Certificate IV OHS/WHS – Common Types of Hazards in the Workplace

Maintaining a safe workplace requires employers to identify and deal with potential hazards and you’ll learn how to identify these hazards in the Certificate IV in WHS now available through LMIT.

Each industry has its own set of hazards, but there are workplace hazards that are common across organisations. The hazards in this article are examples of typical hazards. By identifying and anticipating hazards, employers can prevent injuries and keep employees safe.

Computer Workstations

Computer workstations may seem harmless, but repetitive motion injuries such as carpal tunnel and muscular skeletal problems are common due to badly engineered workstations. The elements of a computer workstation need to be set up so that the body remains in a safe, neutral position and injuries are minimised.

These elements include: desks, monitors, keyboards, chairs, mouse, telephones, document holders, and wrist pads. There should be enough room in the workstation to move around and take short breaks from tedious tasks.

Basic Layout

  • Provide plenty of room between the desk and chair
  • Chair should support the lower back
  • Feet should be flat on the floor
  • Top of the monitor is eye level
  • The head and neck are level and aligned with the torso
  • Shoulders are relaxed
  • Elbows are supported
  • There is room for the mouse and keyboard
  • The wrists and hands are lined up with the forearms

Ergonomic Supports

We briefly discussed ergonomics with computer workstations. Ergonomics, in general, is used to make the demands of a job suit the needs of the workers. The science of ergonomics will increase productivity while decreasing injuries in the workplace.

Employees are at risk of injury when they engage in repetitive motions, heavy lifting, pushing, carrying, or working with their hands. There are ergonomic standards for each industry. It is essential that employees be trained in proper ergonomics so that they are aware of how injuries can be prevented.

Ergonomic Tips:

  • Bend at the knees
  • Lift with your legs
  • Take breaks
  • Exercise Frequently
  • Keep weight evenly distributed when seated and standing

Fire Prevention

Fires can happen anywhere. Every organisation needs to invest in fire prevention. The common causes of workplace fires are arson, cigarettes and electrical fires. Every employer needs to train employees how to prevent fires and act when they do occur.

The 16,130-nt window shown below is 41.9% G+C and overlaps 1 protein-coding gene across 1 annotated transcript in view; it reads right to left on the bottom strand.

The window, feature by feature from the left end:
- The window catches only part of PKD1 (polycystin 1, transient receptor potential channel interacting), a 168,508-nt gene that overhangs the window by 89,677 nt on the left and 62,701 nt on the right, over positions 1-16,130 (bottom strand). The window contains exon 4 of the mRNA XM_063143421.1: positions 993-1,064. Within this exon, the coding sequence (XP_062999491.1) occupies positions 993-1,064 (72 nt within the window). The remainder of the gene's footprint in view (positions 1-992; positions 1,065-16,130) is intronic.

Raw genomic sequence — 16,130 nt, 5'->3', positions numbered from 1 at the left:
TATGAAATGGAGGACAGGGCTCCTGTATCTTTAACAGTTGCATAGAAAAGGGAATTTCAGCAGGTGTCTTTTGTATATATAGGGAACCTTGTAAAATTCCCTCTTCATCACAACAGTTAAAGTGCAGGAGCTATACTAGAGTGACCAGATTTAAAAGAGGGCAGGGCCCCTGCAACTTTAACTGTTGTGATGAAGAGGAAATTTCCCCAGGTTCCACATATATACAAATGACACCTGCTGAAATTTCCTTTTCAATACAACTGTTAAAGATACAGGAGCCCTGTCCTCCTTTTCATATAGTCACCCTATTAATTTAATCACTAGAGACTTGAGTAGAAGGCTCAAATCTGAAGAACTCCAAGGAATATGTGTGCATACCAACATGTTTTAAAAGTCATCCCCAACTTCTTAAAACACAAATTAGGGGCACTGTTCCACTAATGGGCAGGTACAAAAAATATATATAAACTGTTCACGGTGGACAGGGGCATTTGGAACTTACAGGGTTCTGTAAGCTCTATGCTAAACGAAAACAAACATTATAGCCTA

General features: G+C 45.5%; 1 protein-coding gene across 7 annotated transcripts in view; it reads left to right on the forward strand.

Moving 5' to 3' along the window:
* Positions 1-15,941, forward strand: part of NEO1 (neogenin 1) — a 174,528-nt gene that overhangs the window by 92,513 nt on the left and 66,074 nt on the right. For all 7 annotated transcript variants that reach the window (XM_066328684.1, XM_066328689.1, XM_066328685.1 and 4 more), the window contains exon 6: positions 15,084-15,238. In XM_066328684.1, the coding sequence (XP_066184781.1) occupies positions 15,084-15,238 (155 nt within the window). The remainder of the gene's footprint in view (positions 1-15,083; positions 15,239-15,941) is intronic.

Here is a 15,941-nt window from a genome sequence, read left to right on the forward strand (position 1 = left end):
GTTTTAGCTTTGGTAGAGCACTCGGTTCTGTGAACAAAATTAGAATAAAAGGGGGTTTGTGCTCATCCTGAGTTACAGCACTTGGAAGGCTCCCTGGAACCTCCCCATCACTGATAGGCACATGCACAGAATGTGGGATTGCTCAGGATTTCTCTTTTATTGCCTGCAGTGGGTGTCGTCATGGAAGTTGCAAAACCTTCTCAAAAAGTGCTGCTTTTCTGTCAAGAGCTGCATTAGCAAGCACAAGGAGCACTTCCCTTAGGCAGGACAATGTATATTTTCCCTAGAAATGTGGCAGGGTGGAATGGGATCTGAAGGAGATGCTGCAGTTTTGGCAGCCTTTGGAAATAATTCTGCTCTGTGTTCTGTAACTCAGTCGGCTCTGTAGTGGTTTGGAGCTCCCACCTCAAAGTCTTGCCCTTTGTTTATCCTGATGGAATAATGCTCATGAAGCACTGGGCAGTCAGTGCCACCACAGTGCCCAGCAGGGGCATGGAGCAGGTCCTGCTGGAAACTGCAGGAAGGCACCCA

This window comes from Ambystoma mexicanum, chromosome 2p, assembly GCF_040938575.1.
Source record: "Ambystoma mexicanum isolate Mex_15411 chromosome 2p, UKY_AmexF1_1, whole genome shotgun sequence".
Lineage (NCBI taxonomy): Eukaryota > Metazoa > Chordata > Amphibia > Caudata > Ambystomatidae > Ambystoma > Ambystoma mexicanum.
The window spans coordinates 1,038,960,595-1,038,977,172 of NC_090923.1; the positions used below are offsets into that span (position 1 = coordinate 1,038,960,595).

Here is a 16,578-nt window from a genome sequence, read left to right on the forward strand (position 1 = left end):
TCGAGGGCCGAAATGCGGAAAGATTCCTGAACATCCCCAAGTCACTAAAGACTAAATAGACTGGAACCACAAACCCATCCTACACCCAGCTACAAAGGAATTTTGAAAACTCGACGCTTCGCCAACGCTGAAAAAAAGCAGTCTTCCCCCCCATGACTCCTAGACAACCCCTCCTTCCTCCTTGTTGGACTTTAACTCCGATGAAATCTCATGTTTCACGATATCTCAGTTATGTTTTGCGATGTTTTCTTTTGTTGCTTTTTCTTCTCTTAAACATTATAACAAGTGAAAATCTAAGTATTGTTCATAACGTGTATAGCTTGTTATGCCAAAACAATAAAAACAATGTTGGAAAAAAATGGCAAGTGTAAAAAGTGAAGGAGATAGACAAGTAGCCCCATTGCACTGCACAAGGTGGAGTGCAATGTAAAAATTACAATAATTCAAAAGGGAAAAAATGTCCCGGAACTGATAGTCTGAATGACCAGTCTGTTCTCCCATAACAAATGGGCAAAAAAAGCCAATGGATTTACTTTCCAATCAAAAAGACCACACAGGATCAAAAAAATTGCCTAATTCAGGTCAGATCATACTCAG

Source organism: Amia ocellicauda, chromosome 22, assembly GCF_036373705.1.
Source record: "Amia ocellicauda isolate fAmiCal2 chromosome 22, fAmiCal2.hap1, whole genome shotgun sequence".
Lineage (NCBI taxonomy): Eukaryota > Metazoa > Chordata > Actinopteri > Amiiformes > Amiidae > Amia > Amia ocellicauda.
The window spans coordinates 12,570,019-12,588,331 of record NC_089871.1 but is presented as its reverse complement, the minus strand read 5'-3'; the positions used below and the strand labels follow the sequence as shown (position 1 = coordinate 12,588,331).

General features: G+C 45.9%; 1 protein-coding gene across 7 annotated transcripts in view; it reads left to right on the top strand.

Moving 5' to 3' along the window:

Tips to Prevent Fires:

  • Keep the building clean and clear of debris
  • Make sure that alarms and other safety equipment are in working order
  • Keep fire doors closed
  • Do not smoke in areas not designated for smoking, and handle lighters and matches carefully
  • Teach employees how to use fire extinguishers
  • Implement an emergency evacuation plan

Staff Fitness & Wellness

More employers are taking steps to improve the health and fitness of their employees. It is in an employer’s best interest to invest in the wellness of employees. Healthy employees are more productive, take fewer sick days, and cost less in insurance premiums.

Ways to Improve Fitness and Wellness:

  • Provide healthy snacks at the office
  • Supplement gym memberships or have workout equipment at the office
  • Support stop smoking programs
  • Promote healthy nutrition and weight loss programs

Stress

Most Americans identify work as their main cause of stress. Stress, even more than diet, is linked to obesity for workers in sedentary jobs, according to research published in the Journal of Occupational and Environmental Medicine. Employee stress costs employers money in terms of lost time, productivity, and illness. It is important to teach employees how to manage their stress.

Ways to Fight Stress:

  • Eat well: Choose fruits and vegetables over salty or sweet snacks.
  • Exercise: This will help you focus as it releases endorphins.
  • Prioritise: Learn to manage time wisely and balance work and life.

Workplace Violence

Workplace violence accounts for one quarter of work related deaths. Employers are responsible for the safety of employees and a workplace violence prevention program will help to build awareness and save lives. Workplace violence prevention programs teach employees how to identify and diffuse conflicts, manage stress, manage anger, protect personal safety, respect diversity and report potential problems.

How Employers Can Prevent Violence:

  • Screening: Use background checks and reference checks to hire stable individuals
  • Security: Implement a security protocol
  • Mediation:  Help employees find ways to resolve disputes
  • Balance: Create programs that will promote work and life balance
  • Assess: Hire a threat assessment team to watch for potential violence

LMIT delivers the Certificate IV in WHS and the Diploma in Work Health & Safety (WHS) Completely Online.  The Advanced Diploma in WHS is also available via RPL only.

Published by: LMIT

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